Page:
Tuesday, April 15, 2008

Do some developers care only about money?

I sometimes wonder if developers really care about the games they release. There are some companies who really do make sure they release only quality products, but some just don't seem to give a damn. For example, let's look at one of the most well-known offenders...

Yes, I'm looking at you, Data Design. Let's look at the reviews from some of your latest "games"... Okay, we have a 3.5/10 from IGN for Myth Makers Super Kart GP, a 2.4/10 from n-Revolution for Billy the Wizard: Rocket Broomstick Racing, and oh dear... A 0.5 review from n-Revolution for Ninjabread Man... My, Data Design, don't you have plenty to be proud of!

The Wii versions of all these games cost an average of $20 in the bargain bin at your local Wal-Mart, a price which is likely similar to the game's development costs. After all, these are merely ports of poorly-received PS2 games released back in 2005. All they did was give it a new box art and some crappy motion controls. Whoopee, us gamers sure are lucky.

They couldn't have possibly released these games thinking that they're good. No person with a properly-functioning brain could ever think that. All they wanted was the cash, and they didn't give half a crap how badly flawed their product was. Seriously, if we aren't careful, it'll be the videogame crash of 1983 all over again.

It seems that only in the videogame world can you get away with things like this. It would never work with movies, as consumers tend to be more wary of crappy-looking movies than they are cautious of obviously terrible games. And besides, I've never seen a movie released that looks comparatively bad to Ninjabread Man. Crappy films don't even get that far. Theatres will never display a badly-made movie instead of a new high-budget film. And when it comes to DVD sales, a crappy movie would just sink to the bottom of the bargain bin, never to be seen again.

But with games, it seems to be a lot easier to get them published. Just look at any EBGames selection, and you'll see "gems" like Chicken Shoot and Elf Bowling sitting there next to actual video games. These games could have been whipped up by a Flash artist in about a day and released for free online. Actually, in the case of Elf Bowling, that's exactly what happened! It's nothing but a conversion of a popular Flash game. Have you ever seen a Youtube video remade and released on DVD? I sure haven't. The game world just works so much differently.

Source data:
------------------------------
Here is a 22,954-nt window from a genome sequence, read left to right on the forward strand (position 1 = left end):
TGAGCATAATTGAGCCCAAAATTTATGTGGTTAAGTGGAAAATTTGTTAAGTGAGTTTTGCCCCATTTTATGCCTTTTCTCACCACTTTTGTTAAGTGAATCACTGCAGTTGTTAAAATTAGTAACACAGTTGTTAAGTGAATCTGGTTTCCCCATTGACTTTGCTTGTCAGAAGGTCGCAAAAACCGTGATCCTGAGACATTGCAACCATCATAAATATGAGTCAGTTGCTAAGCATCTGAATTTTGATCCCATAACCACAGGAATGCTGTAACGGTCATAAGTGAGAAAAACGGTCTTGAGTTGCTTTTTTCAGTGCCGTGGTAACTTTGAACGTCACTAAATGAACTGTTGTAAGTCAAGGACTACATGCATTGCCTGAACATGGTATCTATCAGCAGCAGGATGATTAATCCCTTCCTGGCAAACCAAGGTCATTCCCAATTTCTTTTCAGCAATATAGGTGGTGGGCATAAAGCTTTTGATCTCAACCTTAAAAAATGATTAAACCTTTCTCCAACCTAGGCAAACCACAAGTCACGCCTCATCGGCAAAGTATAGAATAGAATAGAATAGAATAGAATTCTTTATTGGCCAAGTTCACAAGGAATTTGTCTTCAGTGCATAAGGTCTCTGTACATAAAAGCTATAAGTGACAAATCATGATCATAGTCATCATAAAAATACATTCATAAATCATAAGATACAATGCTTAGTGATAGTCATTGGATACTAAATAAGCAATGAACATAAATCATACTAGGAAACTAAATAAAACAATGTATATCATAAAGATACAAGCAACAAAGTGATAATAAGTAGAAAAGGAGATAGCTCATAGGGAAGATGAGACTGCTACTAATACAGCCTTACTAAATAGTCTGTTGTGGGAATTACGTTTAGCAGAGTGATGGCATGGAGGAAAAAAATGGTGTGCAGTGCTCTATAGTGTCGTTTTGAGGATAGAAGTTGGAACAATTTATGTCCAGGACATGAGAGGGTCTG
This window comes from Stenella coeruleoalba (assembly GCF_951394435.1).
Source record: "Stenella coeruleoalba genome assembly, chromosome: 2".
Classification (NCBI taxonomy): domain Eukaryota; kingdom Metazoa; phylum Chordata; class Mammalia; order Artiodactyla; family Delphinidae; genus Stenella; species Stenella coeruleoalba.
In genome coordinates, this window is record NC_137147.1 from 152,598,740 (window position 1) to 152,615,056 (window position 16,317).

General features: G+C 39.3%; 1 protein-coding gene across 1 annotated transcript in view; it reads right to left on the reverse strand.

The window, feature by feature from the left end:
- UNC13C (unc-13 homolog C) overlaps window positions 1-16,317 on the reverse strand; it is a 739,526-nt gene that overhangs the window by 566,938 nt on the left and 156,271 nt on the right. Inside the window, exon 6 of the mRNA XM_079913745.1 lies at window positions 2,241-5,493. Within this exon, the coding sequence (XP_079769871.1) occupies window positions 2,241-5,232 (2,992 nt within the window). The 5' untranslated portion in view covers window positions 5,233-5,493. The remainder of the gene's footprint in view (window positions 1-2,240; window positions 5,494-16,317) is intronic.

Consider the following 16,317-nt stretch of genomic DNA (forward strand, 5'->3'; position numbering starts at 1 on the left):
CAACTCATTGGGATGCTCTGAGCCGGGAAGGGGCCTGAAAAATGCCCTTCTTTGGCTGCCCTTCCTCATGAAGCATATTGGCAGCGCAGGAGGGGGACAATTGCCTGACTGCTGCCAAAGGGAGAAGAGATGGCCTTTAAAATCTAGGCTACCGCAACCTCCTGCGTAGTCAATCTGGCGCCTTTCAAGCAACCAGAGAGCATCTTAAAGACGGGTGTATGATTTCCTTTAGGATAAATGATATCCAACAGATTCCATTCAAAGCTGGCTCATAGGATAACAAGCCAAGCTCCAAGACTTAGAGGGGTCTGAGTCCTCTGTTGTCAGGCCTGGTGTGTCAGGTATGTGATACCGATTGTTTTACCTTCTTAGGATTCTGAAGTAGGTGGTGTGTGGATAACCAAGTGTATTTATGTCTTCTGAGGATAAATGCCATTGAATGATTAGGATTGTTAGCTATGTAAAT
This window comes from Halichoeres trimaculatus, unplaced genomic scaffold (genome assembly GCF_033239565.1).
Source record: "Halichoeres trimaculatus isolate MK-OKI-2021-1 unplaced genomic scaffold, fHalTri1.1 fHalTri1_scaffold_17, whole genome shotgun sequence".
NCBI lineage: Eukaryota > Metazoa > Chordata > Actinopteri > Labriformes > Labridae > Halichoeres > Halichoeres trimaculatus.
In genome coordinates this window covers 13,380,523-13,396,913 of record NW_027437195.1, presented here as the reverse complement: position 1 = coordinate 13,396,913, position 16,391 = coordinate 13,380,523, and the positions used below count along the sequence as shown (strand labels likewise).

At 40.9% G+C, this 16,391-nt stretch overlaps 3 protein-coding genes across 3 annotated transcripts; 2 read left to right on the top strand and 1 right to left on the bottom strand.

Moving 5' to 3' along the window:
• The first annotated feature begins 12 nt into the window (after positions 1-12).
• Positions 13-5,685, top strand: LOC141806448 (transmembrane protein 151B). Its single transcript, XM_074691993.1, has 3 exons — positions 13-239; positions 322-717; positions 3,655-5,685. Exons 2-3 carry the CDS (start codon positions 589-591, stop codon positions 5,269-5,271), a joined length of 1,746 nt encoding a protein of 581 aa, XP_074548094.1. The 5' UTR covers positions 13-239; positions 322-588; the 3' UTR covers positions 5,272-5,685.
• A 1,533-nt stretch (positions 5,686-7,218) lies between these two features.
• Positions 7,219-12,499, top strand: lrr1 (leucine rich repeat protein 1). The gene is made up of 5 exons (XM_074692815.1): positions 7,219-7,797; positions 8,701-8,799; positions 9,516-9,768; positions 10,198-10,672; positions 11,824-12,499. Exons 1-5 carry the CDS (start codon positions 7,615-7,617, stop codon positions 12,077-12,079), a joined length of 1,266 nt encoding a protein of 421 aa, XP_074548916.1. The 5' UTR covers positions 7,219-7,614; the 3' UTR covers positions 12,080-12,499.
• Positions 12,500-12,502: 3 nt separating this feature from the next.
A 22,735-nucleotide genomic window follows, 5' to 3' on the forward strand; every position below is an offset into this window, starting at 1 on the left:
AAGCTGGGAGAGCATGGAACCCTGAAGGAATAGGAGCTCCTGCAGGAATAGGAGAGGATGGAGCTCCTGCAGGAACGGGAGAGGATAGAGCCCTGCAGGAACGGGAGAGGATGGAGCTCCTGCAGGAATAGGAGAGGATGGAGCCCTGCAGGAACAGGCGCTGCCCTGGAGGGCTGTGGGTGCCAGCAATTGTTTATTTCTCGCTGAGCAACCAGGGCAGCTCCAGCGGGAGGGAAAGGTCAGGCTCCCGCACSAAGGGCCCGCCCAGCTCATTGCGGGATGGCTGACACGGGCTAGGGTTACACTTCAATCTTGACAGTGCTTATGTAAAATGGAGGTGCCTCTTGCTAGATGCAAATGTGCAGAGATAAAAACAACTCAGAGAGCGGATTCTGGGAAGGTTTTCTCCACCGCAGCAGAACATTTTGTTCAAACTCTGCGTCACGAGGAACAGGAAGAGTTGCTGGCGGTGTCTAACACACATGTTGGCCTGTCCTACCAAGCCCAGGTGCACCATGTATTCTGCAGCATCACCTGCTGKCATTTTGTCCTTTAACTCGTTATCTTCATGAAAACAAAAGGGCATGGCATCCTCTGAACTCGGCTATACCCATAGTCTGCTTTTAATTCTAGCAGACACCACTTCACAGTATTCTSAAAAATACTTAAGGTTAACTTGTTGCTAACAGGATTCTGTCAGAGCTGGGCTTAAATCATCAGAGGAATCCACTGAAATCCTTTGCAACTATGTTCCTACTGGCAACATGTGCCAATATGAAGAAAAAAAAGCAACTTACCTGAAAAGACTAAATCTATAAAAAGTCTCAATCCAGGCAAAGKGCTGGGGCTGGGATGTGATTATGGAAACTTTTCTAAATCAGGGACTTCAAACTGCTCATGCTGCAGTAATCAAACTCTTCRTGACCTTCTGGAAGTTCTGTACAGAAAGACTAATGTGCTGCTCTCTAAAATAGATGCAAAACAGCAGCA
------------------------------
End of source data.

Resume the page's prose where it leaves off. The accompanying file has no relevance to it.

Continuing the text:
Developers whip up some crap, get a publisher to put it on the shelves and that's that. Sure, they won't sell as many copies as Super Mario Galaxy, but their lower development costs would be quickly overcome by their meager profits. Basically, they spend less, sell for less, end up selling enough to cover development, and make a bundle in the process. Cash in the pocket.

I don't think a director would print a movie he knew was crappy. I doubt an author would publish their book if they knew it was tripe. And whether a TV producer thinks their bad show is good or not, it wouldn't matter, as the broadcaster would never show it. Truly the game industry is the way to go if you want to put in as little effort for the best payout. Sadly for us, Data Design caught on to this, and here we are with Ninjabread Man, Monster Trux Extreme and Action Girlz Racing clogging our video game store shelves.

If you're ever browsing in the electronics section and see someone buying one of these titles, for the love of god, stop them. They'll save $20 and their sanity, you'll feel good for doing a good deed, and Data Design will have a little less cash in their coffers. It's all for a good cause.

And it's not just Data Design that's in on this. Oh no, there's more. Phoenix Games is also aiming to bring us "true gaming pleasure" with their nearly copyright-infringing titles such as Dalmatians 4, Iron Chef 2 and Lion and the King 3. Oh man, it's E.T for the Atari 2600 all over again!

Beware the false Disney game!

Have your say on this article in the comments section, or in this forum thread.

The Duck Has Spoken.

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